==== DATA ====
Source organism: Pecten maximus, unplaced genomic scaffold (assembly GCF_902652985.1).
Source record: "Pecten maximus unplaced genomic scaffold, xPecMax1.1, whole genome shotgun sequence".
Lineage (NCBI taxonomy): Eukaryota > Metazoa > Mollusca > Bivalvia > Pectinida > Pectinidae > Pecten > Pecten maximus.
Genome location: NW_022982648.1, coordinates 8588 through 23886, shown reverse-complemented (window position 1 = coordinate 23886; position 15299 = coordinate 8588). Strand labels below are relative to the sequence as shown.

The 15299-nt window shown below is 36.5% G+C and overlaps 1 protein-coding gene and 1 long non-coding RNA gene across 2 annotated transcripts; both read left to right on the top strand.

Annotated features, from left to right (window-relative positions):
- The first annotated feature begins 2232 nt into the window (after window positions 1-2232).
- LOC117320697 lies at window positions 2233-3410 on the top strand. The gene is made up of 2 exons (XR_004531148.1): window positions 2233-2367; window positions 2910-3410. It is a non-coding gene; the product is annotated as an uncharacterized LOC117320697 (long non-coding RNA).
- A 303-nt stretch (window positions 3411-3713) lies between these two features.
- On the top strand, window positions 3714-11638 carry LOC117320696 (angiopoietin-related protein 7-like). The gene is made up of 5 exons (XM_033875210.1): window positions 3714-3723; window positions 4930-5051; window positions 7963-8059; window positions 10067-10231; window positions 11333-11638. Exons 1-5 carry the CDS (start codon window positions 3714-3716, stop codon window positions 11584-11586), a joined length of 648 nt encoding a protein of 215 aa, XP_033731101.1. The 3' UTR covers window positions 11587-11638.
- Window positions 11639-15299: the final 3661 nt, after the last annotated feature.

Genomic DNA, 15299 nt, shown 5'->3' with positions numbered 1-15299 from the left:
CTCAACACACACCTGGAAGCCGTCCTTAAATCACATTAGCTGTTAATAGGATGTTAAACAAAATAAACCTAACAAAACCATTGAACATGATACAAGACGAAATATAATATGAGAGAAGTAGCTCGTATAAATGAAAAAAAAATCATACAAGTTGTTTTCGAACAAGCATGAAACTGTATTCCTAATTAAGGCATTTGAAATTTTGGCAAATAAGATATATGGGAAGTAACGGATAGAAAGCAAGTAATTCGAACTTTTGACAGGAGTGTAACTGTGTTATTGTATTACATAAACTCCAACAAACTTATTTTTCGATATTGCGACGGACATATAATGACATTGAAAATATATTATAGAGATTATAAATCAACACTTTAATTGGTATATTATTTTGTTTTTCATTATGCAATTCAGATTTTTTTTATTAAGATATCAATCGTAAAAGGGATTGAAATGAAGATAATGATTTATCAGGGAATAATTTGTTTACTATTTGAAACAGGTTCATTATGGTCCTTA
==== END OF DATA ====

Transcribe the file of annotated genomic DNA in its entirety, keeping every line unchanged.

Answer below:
Source organism: Pecten maximus, unplaced genomic scaffold (assembly GCF_902652985.1).
Source record: "Pecten maximus unplaced genomic scaffold, xPecMax1.1, whole genome shotgun sequence".
Lineage (NCBI taxonomy): Eukaryota > Metazoa > Mollusca > Bivalvia > Pectinida > Pectinidae > Pecten > Pecten maximus.
Genome location: NW_022982648.1, coordinates 8588 through 23886, shown reverse-complemented (window position 1 = coordinate 23886; position 15299 = coordinate 8588). Strand labels below are relative to the sequence as shown.

The 15299-nt window shown below is 36.5% G+C and overlaps 1 protein-coding gene and 1 long non-coding RNA gene across 2 annotated transcripts; both read left to right on the top strand.

Annotated features, from left to right (window-relative positions):
- The first annotated feature begins 2232 nt into the window (after window positions 1-2232).
- LOC117320697 lies at window positions 2233-3410 on the top strand. The gene is made up of 2 exons (XR_004531148.1): window positions 2233-2367; window positions 2910-3410. It is a non-coding gene; the product is annotated as an uncharacterized LOC117320697 (long non-coding RNA).
- A 303-nt stretch (window positions 3411-3713) lies between these two features.
- On the top strand, window positions 3714-11638 carry LOC117320696 (angiopoietin-related protein 7-like). The gene is made up of 5 exons (XM_033875210.1): window positions 3714-3723; window positions 4930-5051; window positions 7963-8059; window positions 10067-10231; window positions 11333-11638. Exons 1-5 carry the CDS (start codon window positions 3714-3716, stop codon window positions 11584-11586), a joined length of 648 nt encoding a protein of 215 aa, XP_033731101.1. The 3' UTR covers window positions 11587-11638.
- Window positions 11639-15299: the final 3661 nt, after the last annotated feature.

Genomic DNA, 15299 nt, shown 5'->3' with positions numbered 1-15299 from the left:
CTCAACACACACCTGGAAGCCGTCCTTAAATCACATTAGCTGTTAATAGGATGTTAAACAAAATAAACCTAACAAAACCATTGAACATGATACAAGACGAAATATAATATGAGAGAAGTAGCTCGTATAAATGAAAAAAAAATCATACAAGTTGTTTTCGAACAAGCATGAAACTGTATTCCTAATTAAGGCATTTGAAATTTTGGCAAATAAGATATATGGGAAGTAACGGATAGAAAGCAAGTAATTCGAACTTTTGACAGGAGTGTAACTGTGTTATTGTATTACATAAACTCCAACAAACTTATTTTTCGATATTGCGACGGACATATAATGACATTGAAAATATATTATAGAGATTATAAATCAACACTTTAATTGGTATATTATTTTGTTTTTCATTATGCAATTCAGATTTTTTTTATTAAGATATCAATCGTAAAAGGGATTGAAATGAAGATAATGATTTATCAGGGAATAATTTGTTTACTATTTGAAACAGGTTCATTATGGTCCTTA